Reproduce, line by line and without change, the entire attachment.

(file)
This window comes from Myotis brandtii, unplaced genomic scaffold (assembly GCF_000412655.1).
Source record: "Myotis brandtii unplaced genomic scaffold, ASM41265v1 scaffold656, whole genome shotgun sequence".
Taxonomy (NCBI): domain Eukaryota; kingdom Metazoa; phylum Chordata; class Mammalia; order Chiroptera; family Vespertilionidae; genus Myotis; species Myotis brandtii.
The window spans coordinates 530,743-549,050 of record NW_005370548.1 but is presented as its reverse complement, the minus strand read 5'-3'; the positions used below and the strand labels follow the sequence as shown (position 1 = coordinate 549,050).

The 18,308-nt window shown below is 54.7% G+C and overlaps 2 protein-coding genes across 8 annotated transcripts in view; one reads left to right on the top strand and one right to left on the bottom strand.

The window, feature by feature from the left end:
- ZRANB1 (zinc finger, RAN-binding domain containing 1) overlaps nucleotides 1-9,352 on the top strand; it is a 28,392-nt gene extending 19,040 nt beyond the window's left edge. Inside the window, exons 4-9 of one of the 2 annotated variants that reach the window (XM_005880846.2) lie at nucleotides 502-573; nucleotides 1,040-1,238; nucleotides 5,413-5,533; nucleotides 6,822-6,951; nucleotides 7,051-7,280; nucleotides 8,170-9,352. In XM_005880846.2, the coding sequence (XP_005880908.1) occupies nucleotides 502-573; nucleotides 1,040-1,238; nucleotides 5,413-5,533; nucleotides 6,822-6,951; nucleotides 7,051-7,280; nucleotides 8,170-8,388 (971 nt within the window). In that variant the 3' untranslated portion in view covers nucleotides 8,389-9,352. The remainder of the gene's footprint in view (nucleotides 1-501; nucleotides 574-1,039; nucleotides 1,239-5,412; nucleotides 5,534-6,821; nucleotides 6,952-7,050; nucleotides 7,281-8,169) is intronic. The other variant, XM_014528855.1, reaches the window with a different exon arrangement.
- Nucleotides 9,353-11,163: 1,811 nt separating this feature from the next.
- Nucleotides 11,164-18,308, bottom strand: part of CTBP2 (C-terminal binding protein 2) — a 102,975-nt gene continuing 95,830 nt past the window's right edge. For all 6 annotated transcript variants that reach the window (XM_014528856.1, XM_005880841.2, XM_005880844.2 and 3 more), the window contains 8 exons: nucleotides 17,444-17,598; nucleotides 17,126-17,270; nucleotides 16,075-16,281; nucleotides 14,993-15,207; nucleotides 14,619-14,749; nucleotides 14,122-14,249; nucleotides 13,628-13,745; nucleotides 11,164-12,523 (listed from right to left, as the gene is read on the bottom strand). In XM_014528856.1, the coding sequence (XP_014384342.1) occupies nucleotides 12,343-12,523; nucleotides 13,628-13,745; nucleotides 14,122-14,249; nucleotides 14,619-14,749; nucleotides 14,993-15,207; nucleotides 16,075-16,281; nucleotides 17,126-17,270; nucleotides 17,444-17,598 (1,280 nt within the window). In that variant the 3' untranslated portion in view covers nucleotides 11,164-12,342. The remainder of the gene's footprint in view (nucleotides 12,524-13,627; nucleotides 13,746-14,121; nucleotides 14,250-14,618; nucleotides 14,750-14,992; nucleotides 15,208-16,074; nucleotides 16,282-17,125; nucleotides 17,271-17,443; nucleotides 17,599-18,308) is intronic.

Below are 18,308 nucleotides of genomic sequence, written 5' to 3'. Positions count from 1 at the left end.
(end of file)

This window comes from Myotis brandtii, unplaced genomic scaffold (assembly GCF_000412655.1).
Source record: "Myotis brandtii unplaced genomic scaffold, ASM41265v1 scaffold656, whole genome shotgun sequence".
Taxonomy (NCBI): domain Eukaryota; kingdom Metazoa; phylum Chordata; class Mammalia; order Chiroptera; family Vespertilionidae; genus Myotis; species Myotis brandtii.
The window spans coordinates 530,743-549,050 of record NW_005370548.1 but is presented as its reverse complement, the minus strand read 5'-3'; the positions used below and the strand labels follow the sequence as shown (position 1 = coordinate 549,050).

The 18,308-nt window shown below is 54.7% G+C and overlaps 2 protein-coding genes across 8 annotated transcripts in view; one reads left to right on the top strand and one right to left on the bottom strand.

The window, feature by feature from the left end:
- ZRANB1 (zinc finger, RAN-binding domain containing 1) overlaps nucleotides 1-9,352 on the top strand; it is a 28,392-nt gene extending 19,040 nt beyond the window's left edge. Inside the window, exons 4-9 of one of the 2 annotated variants that reach the window (XM_005880846.2) lie at nucleotides 502-573; nucleotides 1,040-1,238; nucleotides 5,413-5,533; nucleotides 6,822-6,951; nucleotides 7,051-7,280; nucleotides 8,170-9,352. In XM_005880846.2, the coding sequence (XP_005880908.1) occupies nucleotides 502-573; nucleotides 1,040-1,238; nucleotides 5,413-5,533; nucleotides 6,822-6,951; nucleotides 7,051-7,280; nucleotides 8,170-8,388 (971 nt within the window). In that variant the 3' untranslated portion in view covers nucleotides 8,389-9,352. The remainder of the gene's footprint in view (nucleotides 1-501; nucleotides 574-1,039; nucleotides 1,239-5,412; nucleotides 5,534-6,821; nucleotides 6,952-7,050; nucleotides 7,281-8,169) is intronic. The other variant, XM_014528855.1, reaches the window with a different exon arrangement.
- Nucleotides 9,353-11,163: 1,811 nt separating this feature from the next.
- Nucleotides 11,164-18,308, bottom strand: part of CTBP2 (C-terminal binding protein 2) — a 102,975-nt gene continuing 95,830 nt past the window's right edge. For all 6 annotated transcript variants that reach the window (XM_014528856.1, XM_005880841.2, XM_005880844.2 and 3 more), the window contains 8 exons: nucleotides 17,444-17,598; nucleotides 17,126-17,270; nucleotides 16,075-16,281; nucleotides 14,993-15,207; nucleotides 14,619-14,749; nucleotides 14,122-14,249; nucleotides 13,628-13,745; nucleotides 11,164-12,523 (listed from right to left, as the gene is read on the bottom strand). In XM_014528856.1, the coding sequence (XP_014384342.1) occupies nucleotides 12,343-12,523; nucleotides 13,628-13,745; nucleotides 14,122-14,249; nucleotides 14,619-14,749; nucleotides 14,993-15,207; nucleotides 16,075-16,281; nucleotides 17,126-17,270; nucleotides 17,444-17,598 (1,280 nt within the window). In that variant the 3' untranslated portion in view covers nucleotides 11,164-12,342. The remainder of the gene's footprint in view (nucleotides 12,524-13,627; nucleotides 13,746-14,121; nucleotides 14,250-14,618; nucleotides 14,750-14,992; nucleotides 15,208-16,074; nucleotides 16,282-17,125; nucleotides 17,271-17,443; nucleotides 17,599-18,308) is intronic.

Below are 18,308 nucleotides of genomic sequence, written 5' to 3'. Positions count from 1 at the left end.